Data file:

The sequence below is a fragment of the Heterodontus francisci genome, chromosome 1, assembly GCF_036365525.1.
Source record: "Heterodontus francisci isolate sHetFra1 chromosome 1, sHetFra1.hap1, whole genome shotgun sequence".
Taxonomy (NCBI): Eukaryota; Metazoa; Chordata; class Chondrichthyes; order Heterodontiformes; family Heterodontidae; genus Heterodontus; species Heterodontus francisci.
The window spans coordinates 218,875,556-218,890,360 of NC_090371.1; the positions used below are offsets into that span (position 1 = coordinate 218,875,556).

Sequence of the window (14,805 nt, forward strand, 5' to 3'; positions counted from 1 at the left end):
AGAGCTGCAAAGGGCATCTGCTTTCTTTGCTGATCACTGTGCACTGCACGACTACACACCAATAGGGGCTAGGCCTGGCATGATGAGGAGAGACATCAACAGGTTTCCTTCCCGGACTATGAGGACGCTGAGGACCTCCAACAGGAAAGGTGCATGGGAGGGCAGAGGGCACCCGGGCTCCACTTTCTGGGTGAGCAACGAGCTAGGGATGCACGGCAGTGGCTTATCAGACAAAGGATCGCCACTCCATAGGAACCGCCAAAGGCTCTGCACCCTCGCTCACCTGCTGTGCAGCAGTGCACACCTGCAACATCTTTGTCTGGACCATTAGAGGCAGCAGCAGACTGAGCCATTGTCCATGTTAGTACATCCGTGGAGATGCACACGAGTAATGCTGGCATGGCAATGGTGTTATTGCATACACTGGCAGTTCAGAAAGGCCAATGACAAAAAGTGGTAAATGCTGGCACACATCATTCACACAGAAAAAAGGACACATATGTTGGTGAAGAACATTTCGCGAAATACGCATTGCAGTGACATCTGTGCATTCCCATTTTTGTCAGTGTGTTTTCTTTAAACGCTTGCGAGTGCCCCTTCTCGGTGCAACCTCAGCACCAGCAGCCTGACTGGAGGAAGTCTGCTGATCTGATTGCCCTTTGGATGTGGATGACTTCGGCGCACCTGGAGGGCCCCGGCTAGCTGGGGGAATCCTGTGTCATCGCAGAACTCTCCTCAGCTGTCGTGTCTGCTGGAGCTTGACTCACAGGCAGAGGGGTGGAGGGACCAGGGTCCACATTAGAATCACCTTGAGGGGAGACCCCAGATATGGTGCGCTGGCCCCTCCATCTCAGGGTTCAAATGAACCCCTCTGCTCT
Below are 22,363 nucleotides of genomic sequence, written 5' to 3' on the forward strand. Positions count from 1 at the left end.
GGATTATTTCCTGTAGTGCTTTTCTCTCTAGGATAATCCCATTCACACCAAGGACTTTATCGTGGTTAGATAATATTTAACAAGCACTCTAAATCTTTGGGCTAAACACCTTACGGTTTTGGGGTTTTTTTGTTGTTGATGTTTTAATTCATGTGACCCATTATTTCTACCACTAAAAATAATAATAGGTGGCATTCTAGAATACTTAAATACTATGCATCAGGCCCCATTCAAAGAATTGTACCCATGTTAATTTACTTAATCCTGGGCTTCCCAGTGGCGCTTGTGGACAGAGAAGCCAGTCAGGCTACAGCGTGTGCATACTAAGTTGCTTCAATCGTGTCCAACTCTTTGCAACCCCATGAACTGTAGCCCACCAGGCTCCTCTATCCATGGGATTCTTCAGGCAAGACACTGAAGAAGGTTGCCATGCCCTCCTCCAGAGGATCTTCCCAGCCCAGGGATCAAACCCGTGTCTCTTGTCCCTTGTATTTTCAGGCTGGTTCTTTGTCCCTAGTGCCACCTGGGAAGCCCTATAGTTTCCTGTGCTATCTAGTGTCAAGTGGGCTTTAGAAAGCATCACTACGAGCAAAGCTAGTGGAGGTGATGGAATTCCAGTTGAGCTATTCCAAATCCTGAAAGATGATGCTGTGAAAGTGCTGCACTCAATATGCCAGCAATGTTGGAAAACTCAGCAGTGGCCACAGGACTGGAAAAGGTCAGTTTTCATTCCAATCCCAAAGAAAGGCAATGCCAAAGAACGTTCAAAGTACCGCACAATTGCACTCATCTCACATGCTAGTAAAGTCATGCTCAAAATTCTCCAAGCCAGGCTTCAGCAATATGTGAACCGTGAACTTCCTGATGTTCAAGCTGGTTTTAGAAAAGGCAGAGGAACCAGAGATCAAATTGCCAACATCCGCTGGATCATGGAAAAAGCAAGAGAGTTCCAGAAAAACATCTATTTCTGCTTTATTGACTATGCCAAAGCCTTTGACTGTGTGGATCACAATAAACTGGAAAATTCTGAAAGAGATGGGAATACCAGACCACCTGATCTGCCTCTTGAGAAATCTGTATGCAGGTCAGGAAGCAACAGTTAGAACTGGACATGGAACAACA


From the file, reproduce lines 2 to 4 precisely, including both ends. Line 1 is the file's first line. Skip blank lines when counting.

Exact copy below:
Source record: "Heterodontus francisci isolate sHetFra1 chromosome 1, sHetFra1.hap1, whole genome shotgun sequence".
Taxonomy (NCBI): Eukaryota; Metazoa; Chordata; class Chondrichthyes; order Heterodontiformes; family Heterodontidae; genus Heterodontus; species Heterodontus francisci.
The window spans coordinates 218,875,556-218,890,360 of NC_090371.1; the positions used below are offsets into that span (position 1 = coordinate 218,875,556).